Sashes and plastic tiaras, genitalia-shaped party favors, and, of course, obligatory male strippers. Bachelorette parties, those post-lib iterations of traditional stag nights, have already given us so much.
A rite of female bonding throughout much of the Western world, fueled by alcohol and high spirits, bachelorette parties have also become a million-dollar industry. According to a 2017 survey, at least 50 percent of partiers typically spend between $250 and $1,000 on a bachelorette. While a booze-fueled night in NYC or Vegas reigns supreme, a growing subset of women is instead opting for wine-tasting parties, which promise a new elegance as well as a financial boost to welcoming vineyards.
The trend is not confined to traditional wine regions like the Napa Valley or the North Fork of Long Island, New York. Bachelorette wine-tasting packages have sprung up across the country, from Minnesota to Texas, where a seemingly inhospitable climate has birthed one of the country’s most rapidly expanding wine-growing areas.
“Bachelorette Wine Tours have experienced more growth in the past three years than any other part of our business,” says Daniel Andrew, owner of Boston’s City Wine Tours. “They are a central part of what we do.”
Linda Jeffreys of Tastings and Tours echoes this sentiment. “Combined, we run about 3000 people a year for our tours, and I would estimate that at least 80 percent are now bachelorette parties,” she says. And a rep for Pennsylvania-based tour operator Girls Night Out told us via email, “We used to do mostly evening bachelorette parties. There’d be a couple wine tours here and there, but now I’ve had as many as 11 tours on the same day.”
This Must be the Place
So how did wine tastings, formerly a niche pastime of the wealthy and Paul Giamatti, become the new default for bachelorette parties countrywide?
For Danielle, 36, a NYC-based producer, it all came down to practicality. “We felt it would be enough of a getaway that it would feel like a mini-vacation, but wasn’t so far away that people couldn’t come,” she says. She admits that in her 20s a wine tasting party wouldn’t have been a top choice. “At that time we were doing big party buses,” she says. Now in her mid-30s, she felt a tasting would be an appealing way of doing something festive, but with “more age-appropriate” vibes. With first-time brides waiting longer to get married, her choice could be representative of a larger movement toward higher-end (or seemingly higher-end) bachelorette outings.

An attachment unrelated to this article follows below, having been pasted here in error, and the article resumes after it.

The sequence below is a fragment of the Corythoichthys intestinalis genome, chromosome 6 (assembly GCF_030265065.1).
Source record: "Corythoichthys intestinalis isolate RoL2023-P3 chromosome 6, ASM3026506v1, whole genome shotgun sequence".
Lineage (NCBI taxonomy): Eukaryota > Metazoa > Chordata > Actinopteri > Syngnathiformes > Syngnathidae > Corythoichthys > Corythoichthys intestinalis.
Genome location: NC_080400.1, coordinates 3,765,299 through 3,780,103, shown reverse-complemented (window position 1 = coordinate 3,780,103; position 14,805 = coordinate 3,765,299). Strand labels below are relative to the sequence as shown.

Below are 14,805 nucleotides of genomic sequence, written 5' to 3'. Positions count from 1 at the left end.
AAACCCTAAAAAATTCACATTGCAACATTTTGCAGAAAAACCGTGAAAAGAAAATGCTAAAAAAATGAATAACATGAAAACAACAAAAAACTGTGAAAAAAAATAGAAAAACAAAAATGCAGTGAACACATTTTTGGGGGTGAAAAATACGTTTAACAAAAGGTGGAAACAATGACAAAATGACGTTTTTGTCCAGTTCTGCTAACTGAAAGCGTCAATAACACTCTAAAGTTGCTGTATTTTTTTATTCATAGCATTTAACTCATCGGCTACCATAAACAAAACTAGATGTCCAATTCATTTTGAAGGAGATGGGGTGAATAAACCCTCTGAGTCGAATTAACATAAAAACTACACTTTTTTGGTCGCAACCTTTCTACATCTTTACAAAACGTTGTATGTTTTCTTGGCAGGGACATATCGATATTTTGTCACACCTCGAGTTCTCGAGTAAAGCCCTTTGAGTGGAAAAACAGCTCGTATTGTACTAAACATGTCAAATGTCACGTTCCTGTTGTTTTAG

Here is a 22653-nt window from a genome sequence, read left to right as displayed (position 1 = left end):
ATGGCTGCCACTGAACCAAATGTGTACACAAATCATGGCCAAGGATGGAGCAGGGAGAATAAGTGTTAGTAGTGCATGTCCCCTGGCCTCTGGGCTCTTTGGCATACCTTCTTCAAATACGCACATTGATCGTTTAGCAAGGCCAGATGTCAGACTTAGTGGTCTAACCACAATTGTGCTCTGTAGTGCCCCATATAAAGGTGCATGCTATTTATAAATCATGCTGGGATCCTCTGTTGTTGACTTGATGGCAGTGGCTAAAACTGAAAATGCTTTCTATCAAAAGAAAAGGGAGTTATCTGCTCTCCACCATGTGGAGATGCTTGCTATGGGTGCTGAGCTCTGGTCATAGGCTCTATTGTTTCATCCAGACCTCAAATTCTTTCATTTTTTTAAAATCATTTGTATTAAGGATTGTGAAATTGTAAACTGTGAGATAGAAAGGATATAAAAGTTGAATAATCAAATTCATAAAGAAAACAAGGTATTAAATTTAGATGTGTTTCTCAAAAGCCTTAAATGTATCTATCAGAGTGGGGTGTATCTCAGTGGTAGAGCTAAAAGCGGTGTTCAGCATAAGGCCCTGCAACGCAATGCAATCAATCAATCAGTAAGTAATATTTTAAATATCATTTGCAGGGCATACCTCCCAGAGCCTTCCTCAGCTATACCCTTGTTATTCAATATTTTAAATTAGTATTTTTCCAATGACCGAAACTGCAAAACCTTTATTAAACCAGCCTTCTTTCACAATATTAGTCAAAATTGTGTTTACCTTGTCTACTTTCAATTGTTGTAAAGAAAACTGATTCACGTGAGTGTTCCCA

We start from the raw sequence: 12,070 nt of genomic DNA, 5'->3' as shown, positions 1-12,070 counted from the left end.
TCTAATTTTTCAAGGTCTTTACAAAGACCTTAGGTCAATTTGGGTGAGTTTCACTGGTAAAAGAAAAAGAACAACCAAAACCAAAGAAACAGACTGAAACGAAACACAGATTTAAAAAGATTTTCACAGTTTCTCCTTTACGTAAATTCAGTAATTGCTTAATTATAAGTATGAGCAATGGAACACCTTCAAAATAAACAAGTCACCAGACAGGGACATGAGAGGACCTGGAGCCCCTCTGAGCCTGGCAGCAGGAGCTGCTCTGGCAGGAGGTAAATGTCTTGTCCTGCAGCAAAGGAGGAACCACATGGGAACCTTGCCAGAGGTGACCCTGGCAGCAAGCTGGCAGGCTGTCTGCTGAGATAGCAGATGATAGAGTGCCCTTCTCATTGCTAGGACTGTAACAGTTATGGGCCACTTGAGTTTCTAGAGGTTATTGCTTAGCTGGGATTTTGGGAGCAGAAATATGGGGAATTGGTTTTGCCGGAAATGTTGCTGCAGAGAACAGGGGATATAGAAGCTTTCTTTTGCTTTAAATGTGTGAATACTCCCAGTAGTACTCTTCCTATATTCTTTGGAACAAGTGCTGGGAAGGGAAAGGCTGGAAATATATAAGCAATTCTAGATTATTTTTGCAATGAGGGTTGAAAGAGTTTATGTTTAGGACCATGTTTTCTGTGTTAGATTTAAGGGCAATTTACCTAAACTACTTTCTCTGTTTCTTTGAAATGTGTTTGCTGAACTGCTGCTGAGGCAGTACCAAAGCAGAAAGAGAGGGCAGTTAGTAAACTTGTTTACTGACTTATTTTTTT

“Budget was a big factor,” adds Marisa, 40, of a recent bachelorette she attended at St. Helena Winery in California. “But we still wanted to feel we were keeping it fancy.” Some vineyards offer free or discounted tastings, and a package — which can run from $60 to $250 per person for the basics — is still a bargain.
Not everyone is thrilled to see the caravans of inebriated women pull up.
Janet, a long time resident of the North Fork and a food service industry veteran, laments the influx to her formerly sleepy area. “It’s really become more pronounced in the last few years, especially with social media,” she says. “I’ll go to wineries for a drink with friends and eight out of 10 times there will be a bachelorette party there.” She says that restaurants and vineyards are wary of turning away parties, since they’re a reliable source of income, but several have begun to rethink their policy.
The backlash is nothing new. As far back as 2007, wineries have played around with banning bachelorette parties, and many in Napa adopted a “no limos” policy.
Janet says that, for locals, bachelorette party are very much a love-hate relationship. “Packs of 20 drunk women will feign interest in wine but spend most of their time on their phones,” she says.
Clearly the internet has played a vital role in the popularity of wine tasting bachelorettes. Social media is saturated with planning ideas and packages. Enterprising Etsy makers market wine-themed bachelorette party novelty tanks emblazoned with logos like, “You can’t sip with us” and “Vino before vows.”
This digital wave represents a tidal shift from just a decade or so ago when wineries primarily advertised in bridal magazines or with formal planners. “We’ve found that the Internet offers enough outlets for this kind of thing, and believe printed media is not a reliable or viable option anymore,” says one bachelorette party planner, echoing other industry experts we spoke with.
As such, wedding planning is more democratized but also more siloed. Those planning their own fetes are likely to follow models within their own circles on social media, thus proliferating a seemingly endless stream of party limos to willing winery hosts.
Let’s Stay Together
Now wineries face a challenge. How do they court bachelorette dollars while managing blowback from both locals and long-time, far-flung wine enthusiasts? Those who pilgrimage to a revered wine growing region may resent ending up in the background of a raucous stranger’s selfie while attempting to quietly contemplate a nice pinot noir.
It’s a balancing act that will likely continue for some time, as millennials’ love of wine continues to surpass even that of their boomer parents (most of whom probably didn’t have bachelorette parties).
Ultimately, you don’t need to have a sommelier’s palate to want to visit a vineyard. But bringing a private party to any public space requires perspective. If you’re planning to visit a winery with your crew, might I suggest snapping up a few bottles instead of nonstop Instagram posts? A picture may be worth a thousand likes, but investing in local industry is priceless.